On October 16, 1846, the first successful public demonstration of surgical anesthesia took place in the operating theater of Massachusetts General Hospital. As a skeptical audience of physicians and medical students watched from the sidelines, Dr. John Collins Warren removed a tumor from the neck of Boston housepainter Edward Gilbert Abbott. Throughout the procedure, Abbott inhaled vapors from a sponge soaked in sulfuric ether, which were administered by a local dentist named William Morton. Under the influence of Morton’s gas, Abbott sat motionless as Warren made a three-inch long incision beneath his lower jaw.
Abbott’s lack of reaction stood in stark contrast to another surgical demonstration conducted in the same amphitheater the previous year by Morton’s former business partner, Horace Wells. Wells had sought to demonstrate the painkilling properties of nitrous oxide, but the Boston crowd dismissed his claims when his patient emitted an audible groan in the middle of a tooth extraction. Other than some occasional muttering, however, Abbott barely stirred until his operation’s conclusion. At that point, Warren turned to the crowd. “Gentlemen,” he exclaimed, “this is no humbug.” Later that evening, Warren also wrote a brief journal entry describing this “interesting operation” (second image)
Everyone in the operating theater that October morning recognized the significance of what had just occurred. For centuries, surgery had been a messy, violent business carried out with the utmost speed. Suddenly, thanks to Morton’s new treatment, it became possible to envision a world where surgeons could operate more methodically and without inflicting pain on their patients.
Abbott’s surgery was not the first use of anesthesia—a term coined later by physician and poet Oliver Wendell Holmes, Sr. Despite his apparent failure in Boston, Horace Wells had previously carried out numerous operations with nitrous oxide. In addition, it later became known that a physician in Georgia named Crawford Long had conducted several surgeries using ether in 1842, four years before Morton’s demonstration. Such details did not prevent Morton from asserting that he deserved sole credit for the invention of anesthesia.
Regardless of these priority disputes, October 16, 1846 marked the moment when the broader medical community began to embrace anesthesia as a viable surgical technique. October 16 soon became known as “Ether Day,” and the operating theater at Massachusetts General, which remained in active use until 1867, was nicknamed the “Ether Dome” (third image).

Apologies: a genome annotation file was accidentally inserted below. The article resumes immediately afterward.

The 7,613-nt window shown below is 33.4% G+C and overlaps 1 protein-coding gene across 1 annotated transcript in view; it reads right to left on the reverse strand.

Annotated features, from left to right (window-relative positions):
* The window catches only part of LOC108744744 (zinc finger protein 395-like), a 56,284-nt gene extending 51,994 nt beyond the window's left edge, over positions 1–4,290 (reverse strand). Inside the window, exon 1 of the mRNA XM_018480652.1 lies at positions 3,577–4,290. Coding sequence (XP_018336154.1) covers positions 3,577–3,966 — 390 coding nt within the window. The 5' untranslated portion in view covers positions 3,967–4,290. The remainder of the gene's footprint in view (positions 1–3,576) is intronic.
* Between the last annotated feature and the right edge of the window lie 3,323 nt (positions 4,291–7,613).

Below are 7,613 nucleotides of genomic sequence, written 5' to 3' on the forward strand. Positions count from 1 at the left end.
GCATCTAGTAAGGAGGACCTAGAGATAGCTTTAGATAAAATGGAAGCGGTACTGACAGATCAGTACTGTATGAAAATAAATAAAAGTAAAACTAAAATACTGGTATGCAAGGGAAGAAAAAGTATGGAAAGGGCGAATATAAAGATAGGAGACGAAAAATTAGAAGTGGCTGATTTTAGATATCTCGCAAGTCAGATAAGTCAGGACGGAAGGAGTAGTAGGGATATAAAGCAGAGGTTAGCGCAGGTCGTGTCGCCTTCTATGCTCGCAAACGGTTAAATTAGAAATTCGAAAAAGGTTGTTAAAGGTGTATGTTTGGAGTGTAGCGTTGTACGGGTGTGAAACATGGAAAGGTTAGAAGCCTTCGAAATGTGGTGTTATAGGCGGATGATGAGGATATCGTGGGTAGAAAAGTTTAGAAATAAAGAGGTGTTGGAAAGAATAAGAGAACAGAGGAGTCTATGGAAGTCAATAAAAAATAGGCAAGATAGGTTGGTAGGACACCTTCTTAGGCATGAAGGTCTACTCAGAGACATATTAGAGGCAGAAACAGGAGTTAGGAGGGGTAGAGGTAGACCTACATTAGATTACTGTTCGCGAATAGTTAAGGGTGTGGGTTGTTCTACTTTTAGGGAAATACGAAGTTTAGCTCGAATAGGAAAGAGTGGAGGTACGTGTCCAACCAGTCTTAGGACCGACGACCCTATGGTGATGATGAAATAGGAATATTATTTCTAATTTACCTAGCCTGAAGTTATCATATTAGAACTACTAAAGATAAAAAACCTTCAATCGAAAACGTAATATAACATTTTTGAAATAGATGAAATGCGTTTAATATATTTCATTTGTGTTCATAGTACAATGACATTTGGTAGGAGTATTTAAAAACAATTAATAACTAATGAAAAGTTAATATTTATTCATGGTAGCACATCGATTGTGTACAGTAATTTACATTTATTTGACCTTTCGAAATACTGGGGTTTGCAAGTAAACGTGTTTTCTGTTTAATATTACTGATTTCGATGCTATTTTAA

Although the Linda Hall Library does not actively collect material related to the history of medicine, our holdings do include the first nationally circulated article about the use of anesthesia. The piece in question was published in the October 17, 1846 edition of Scientific American (fourth image) and presented Morton’s ether as a possible replacement for mesmerism or “animal magnetism.” Unfortunately, 19th century publication schedules prevented the editors from incorporating any details from Abbott’s surgery the previous day.
Henry Jacob Bigelow, a surgeon at Massachusetts General whose father Jacob was a prominent physician in his own right, wrote a more detailed account of Ether Day, and the surgeries it subsequently inspired, for the November 18, 1846 issue of The Boston Medical and Surgical Journal, a precursor to the modern New England Journal of Medicine (fifth image). This journal is among the many publications, images, and artifacts related to the history of anesthesiology in the collections of the Clendening History of Medicine Library at the University of Kansas Medical Center. (Special thanks to librarian Dawn McInnis for making these materials available while researching this story.)
By the end of the 19th century, artists had begun commemorating the introduction of anesthesia as one of history’s greatest medical breakthroughs. In 1868, Boston’s municipal government authorized the creation of a monument honoring the development of ether anesthesia in the city’s Public Garden (sixth image). Later, portrait artist Robert Hinckley spent over a decade recreating Ether Day in his painting, First Operation Under Ether, which is currently on display at Harvard University’s Countway Library of Medicine. (first image)
Of course, the best place to celebrate Ether Day is at Massachusetts General Hospital. The Ether Dome is still accessible to the public, though it now serves as a lecture hall rather than an operating theater. Among the fixtures on display are a teaching skeleton from the 1840s, a replica of the Apollo Belvedere (an ancient Roman sculpture), and an Egyptian mummy sometimes referred to as “the hospital’s oldest patient” (seventh image).
Regular readers of this feature will note that it is somewhat unusual to designate a location, such as the Ether Dome, as a Scientist of the Day rather than an individual. Given the large number of people involved in the development of anesthesia and the historical significance of the Ether Day surgery, this exception feels justified. It also leaves the door open for us to explore the lives of several key contributors to the history of anesthesiology in future posts.
Benjamin Gross, Vice President for Research and Scholarship, Linda Hall Library. Comments or corrections are welcome; please direct to email@example.com.